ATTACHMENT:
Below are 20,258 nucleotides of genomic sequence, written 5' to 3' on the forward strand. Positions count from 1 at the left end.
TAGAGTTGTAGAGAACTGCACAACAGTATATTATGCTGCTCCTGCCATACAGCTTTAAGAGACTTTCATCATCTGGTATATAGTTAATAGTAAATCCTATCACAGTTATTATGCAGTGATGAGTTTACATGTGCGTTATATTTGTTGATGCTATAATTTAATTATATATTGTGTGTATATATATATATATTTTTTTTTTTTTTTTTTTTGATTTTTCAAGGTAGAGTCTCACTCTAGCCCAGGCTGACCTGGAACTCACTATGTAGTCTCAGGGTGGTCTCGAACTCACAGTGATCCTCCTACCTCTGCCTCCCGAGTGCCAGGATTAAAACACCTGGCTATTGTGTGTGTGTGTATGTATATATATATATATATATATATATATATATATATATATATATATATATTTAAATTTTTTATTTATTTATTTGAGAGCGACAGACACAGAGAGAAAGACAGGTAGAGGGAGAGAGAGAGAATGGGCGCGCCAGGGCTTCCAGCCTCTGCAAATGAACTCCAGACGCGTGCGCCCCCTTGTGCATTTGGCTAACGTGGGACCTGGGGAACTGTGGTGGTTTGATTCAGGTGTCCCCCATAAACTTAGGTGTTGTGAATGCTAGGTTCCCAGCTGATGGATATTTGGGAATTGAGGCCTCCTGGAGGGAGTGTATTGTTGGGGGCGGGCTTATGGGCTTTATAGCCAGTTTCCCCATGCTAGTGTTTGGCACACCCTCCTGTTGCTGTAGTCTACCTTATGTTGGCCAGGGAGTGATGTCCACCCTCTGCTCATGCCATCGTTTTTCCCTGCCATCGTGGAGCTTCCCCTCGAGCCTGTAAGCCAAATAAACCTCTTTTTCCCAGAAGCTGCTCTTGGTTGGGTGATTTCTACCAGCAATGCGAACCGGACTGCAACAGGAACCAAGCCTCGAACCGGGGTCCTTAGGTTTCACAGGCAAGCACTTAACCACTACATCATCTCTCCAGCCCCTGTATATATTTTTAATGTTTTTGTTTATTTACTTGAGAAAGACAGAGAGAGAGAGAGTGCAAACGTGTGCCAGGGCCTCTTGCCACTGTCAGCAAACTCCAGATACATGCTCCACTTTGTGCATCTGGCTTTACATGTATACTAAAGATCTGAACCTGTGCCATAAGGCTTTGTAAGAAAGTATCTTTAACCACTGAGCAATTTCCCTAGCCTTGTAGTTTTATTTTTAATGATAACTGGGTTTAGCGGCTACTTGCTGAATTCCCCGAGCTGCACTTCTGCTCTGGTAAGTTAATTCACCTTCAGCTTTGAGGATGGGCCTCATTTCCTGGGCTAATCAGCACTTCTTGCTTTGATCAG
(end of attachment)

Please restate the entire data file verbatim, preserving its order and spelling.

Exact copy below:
Below are 20,258 nucleotides of genomic sequence, written 5' to 3' on the forward strand. Positions count from 1 at the left end.
TAGAGTTGTAGAGAACTGCACAACAGTATATTATGCTGCTCCTGCCATACAGCTTTAAGAGACTTTCATCATCTGGTATATAGTTAATAGTAAATCCTATCACAGTTATTATGCAGTGATGAGTTTACATGTGCGTTATATTTGTTGATGCTATAATTTAATTATATATTGTGTGTATATATATATATATTTTTTTTTTTTTTTTTTTTGATTTTTCAAGGTAGAGTCTCACTCTAGCCCAGGCTGACCTGGAACTCACTATGTAGTCTCAGGGTGGTCTCGAACTCACAGTGATCCTCCTACCTCTGCCTCCCGAGTGCCAGGATTAAAACACCTGGCTATTGTGTGTGTGTGTATGTATATATATATATATATATATATATATATATATATATATATATATATATTTAAATTTTTTATTTATTTATTTGAGAGCGACAGACACAGAGAGAAAGACAGGTAGAGGGAGAGAGAGAGAATGGGCGCGCCAGGGCTTCCAGCCTCTGCAAATGAACTCCAGACGCGTGCGCCCCCTTGTGCATTTGGCTAACGTGGGACCTGGGGAACTGTGGTGGTTTGATTCAGGTGTCCCCCATAAACTTAGGTGTTGTGAATGCTAGGTTCCCAGCTGATGGATATTTGGGAATTGAGGCCTCCTGGAGGGAGTGTATTGTTGGGGGCGGGCTTATGGGCTTTATAGCCAGTTTCCCCATGCTAGTGTTTGGCACACCCTCCTGTTGCTGTAGTCTACCTTATGTTGGCCAGGGAGTGATGTCCACCCTCTGCTCATGCCATCGTTTTTCCCTGCCATCGTGGAGCTTCCCCTCGAGCCTGTAAGCCAAATAAACCTCTTTTTCCCAGAAGCTGCTCTTGGTTGGGTGATTTCTACCAGCAATGCGAACCGGACTGCAACAGGAACCAAGCCTCGAACCGGGGTCCTTAGGTTTCACAGGCAAGCACTTAACCACTACATCATCTCTCCAGCCCCTGTATATATTTTTAATGTTTTTGTTTATTTACTTGAGAAAGACAGAGAGAGAGAGAGTGCAAACGTGTGCCAGGGCCTCTTGCCACTGTCAGCAAACTCCAGATACATGCTCCACTTTGTGCATCTGGCTTTACATGTATACTAAAGATCTGAACCTGTGCCATAAGGCTTTGTAAGAAAGTATCTTTAACCACTGAGCAATTTCCCTAGCCTTGTAGTTTTATTTTTAATGATAACTGGGTTTAGCGGCTACTTGCTGAATTCCCCGAGCTGCACTTCTGCTCTGGTAAGTTAATTCACCTTCAGCTTTGAGGATGGGCCTCATTTCCTGGGCTAATCAGCACTTCTTGCTTTGATCAG